An orthopedic procedure, known as a total hip arthroplasty (THA) addresses severe osteoarthritis (OA) in the hip joint. As baby boomers and aging athletes return to competitive sports, it is becoming increasingly important to understand how sporting activities affect THA outcomes. It aims to summarize the current recommendations in sports medicine, while also discussing rehabilitation paradigms impacted by a changing demographic and level of expectation.

Sports after THA are thought to increase the risk of fracture, dislocation, and poor long-term outcomes. However, the exact risks associated with participating in sports after THA are unknown. The wear after THA appears to be unaffected by sports activity. In addition to the benefits offered by emerging alternatives, such as metal-on-metal hip resurfacing, there are concerns about systemic metal ions from mechanical wear, though the health effects of these ions are still unknown.

It is a life-changing decision for all those who decide to undergo a total joint replacement. In the past 40 years, millions of people suffering from arthritis of the hip have been relieved and restored to mobility following total hip replacements in sports medicine. Pain experienced after surgery is usually less than the discomfort patients lived with daily before the surgery. Results from medical research across established health organization claims 96% success rate.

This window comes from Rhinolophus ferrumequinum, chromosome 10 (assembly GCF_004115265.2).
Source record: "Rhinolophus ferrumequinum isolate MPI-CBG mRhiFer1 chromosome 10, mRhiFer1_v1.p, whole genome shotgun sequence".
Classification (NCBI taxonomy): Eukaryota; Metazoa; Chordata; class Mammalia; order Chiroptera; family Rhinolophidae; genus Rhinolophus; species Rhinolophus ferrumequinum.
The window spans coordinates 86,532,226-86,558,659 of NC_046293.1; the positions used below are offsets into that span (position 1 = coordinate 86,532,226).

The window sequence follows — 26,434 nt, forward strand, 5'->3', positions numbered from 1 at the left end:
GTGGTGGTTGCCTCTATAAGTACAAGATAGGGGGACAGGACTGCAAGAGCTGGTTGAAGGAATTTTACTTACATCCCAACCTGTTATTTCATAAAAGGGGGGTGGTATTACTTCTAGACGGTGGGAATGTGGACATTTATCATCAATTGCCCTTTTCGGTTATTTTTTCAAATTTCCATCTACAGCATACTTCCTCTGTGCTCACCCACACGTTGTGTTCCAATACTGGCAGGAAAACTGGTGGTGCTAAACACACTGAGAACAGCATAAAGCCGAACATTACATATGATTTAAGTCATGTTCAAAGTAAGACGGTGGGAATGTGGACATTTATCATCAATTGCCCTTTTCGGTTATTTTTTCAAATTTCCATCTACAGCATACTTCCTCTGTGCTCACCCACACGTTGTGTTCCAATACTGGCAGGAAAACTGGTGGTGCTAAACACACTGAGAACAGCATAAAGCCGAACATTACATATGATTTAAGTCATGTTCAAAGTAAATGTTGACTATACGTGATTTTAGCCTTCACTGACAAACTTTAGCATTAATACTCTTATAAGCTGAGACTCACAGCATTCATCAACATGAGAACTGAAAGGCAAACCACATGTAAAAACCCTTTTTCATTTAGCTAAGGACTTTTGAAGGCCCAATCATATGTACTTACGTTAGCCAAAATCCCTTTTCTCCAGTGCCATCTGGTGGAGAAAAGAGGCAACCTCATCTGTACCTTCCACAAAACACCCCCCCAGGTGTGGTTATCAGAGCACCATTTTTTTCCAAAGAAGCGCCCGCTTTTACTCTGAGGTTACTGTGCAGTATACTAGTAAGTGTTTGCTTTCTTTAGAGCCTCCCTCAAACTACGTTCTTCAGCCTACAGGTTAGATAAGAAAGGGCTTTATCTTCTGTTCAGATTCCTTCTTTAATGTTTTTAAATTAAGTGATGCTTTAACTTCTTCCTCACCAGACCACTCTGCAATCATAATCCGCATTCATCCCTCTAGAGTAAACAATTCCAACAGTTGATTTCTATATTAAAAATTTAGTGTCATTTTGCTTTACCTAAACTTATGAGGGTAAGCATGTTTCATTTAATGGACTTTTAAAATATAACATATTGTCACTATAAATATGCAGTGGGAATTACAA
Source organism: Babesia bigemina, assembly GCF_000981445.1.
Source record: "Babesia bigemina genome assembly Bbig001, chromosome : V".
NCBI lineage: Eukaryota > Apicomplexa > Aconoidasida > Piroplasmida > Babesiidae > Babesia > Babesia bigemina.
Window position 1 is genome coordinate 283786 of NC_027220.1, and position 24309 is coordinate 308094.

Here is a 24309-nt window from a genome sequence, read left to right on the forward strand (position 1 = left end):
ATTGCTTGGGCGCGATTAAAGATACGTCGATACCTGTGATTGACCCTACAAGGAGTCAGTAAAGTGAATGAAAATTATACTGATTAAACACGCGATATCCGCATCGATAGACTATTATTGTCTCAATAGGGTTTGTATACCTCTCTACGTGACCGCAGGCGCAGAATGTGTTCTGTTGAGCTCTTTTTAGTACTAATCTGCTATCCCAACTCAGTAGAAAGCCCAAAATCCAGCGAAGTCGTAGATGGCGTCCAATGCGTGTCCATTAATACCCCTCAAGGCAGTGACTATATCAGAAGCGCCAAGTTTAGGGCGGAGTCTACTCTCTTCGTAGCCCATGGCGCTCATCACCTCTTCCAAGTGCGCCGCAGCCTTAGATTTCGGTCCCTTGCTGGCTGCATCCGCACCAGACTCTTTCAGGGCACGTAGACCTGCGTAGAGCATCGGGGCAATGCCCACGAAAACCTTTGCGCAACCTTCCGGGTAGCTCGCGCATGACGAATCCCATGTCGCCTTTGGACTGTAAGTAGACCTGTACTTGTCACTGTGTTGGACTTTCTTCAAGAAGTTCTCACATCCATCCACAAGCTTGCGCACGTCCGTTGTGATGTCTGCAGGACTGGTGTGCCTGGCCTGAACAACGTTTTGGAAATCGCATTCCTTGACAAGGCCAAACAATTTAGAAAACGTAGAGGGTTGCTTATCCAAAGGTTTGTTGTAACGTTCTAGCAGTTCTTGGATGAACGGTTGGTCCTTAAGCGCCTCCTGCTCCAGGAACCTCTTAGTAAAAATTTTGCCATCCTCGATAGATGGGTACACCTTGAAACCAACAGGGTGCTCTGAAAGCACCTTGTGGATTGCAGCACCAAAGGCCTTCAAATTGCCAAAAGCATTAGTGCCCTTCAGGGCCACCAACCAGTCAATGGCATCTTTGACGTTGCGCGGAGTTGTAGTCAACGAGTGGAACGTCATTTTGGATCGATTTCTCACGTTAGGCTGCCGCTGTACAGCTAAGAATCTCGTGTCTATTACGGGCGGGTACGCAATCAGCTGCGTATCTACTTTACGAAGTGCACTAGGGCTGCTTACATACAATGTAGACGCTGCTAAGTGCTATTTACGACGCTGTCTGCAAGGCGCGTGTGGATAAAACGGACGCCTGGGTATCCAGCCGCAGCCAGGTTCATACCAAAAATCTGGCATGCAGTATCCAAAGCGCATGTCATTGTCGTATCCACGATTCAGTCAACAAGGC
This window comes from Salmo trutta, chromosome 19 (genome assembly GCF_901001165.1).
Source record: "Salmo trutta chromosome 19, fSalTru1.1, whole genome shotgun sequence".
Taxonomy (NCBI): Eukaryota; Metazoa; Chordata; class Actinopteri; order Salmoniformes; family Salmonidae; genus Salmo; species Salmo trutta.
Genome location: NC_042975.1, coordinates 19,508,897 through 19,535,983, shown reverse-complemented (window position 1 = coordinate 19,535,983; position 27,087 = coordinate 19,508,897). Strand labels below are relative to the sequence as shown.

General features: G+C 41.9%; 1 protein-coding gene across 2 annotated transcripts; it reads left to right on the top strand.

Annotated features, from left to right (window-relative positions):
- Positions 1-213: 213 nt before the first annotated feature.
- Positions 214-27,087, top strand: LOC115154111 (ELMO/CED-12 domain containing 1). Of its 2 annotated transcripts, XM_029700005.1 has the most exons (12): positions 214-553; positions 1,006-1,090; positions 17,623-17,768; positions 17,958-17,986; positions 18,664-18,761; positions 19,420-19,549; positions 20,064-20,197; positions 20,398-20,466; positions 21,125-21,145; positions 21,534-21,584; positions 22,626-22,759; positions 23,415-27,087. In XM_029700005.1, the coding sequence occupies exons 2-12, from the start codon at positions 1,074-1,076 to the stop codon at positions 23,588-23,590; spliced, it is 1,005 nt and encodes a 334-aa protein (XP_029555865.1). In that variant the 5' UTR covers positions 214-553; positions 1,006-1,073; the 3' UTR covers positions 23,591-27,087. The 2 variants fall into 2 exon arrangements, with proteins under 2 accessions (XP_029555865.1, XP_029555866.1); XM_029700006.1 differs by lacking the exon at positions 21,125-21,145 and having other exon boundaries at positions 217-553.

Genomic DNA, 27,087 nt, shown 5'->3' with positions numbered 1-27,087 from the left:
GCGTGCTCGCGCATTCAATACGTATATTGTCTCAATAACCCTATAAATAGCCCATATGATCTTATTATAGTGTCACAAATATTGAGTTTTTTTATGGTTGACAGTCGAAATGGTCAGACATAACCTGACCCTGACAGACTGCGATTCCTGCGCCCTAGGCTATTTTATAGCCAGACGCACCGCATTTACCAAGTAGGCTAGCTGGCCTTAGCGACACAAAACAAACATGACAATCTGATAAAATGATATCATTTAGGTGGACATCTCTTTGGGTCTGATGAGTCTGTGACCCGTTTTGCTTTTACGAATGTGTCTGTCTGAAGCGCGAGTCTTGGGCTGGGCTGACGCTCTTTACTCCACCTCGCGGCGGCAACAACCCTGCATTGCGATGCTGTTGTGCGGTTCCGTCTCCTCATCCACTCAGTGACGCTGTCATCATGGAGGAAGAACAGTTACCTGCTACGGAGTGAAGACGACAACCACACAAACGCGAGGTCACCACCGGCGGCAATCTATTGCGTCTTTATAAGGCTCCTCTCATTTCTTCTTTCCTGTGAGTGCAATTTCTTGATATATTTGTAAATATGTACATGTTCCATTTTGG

The most common reason for hip replacement is arthritis. There are places in the hip joint where cartilage wears down. As the bones scrape against each other, they cause further injury, pain, and stiffness. An individual with hip arthritis may have difficulty walking or even getting in and out of a chair.

In addition to bone breaks, incorrectly growing hips, and other sports-related injuries, hip replacement surgery can be used to fix other conditions. An athlete with hip impingements may need a hip replacement so that he or she can continue playing sports. These symptoms are present in most patients who have hip replacements:

  • Inability to do their jobs or go about their daily business because of severe pain
  • A painful condition that can’t be managed with anti-inflammatory medications, or by walking with a cane or walker
  • They are slowed down by stiff hips

As a sports medicine professional, returning to high-level activity after THA is possible, however, with recommendations from your doctor. A higher level of athletic activity does not seem to be associated with poor clinical outcomes. The impact of wear on clinical outcomes is unclear, although some evidence suggests a correlation between wear and activity level. It is vital to ask your physician about the long-term outcome of the procedure as it regards your body, so you can understand the conditions of a successful return to sport after THA.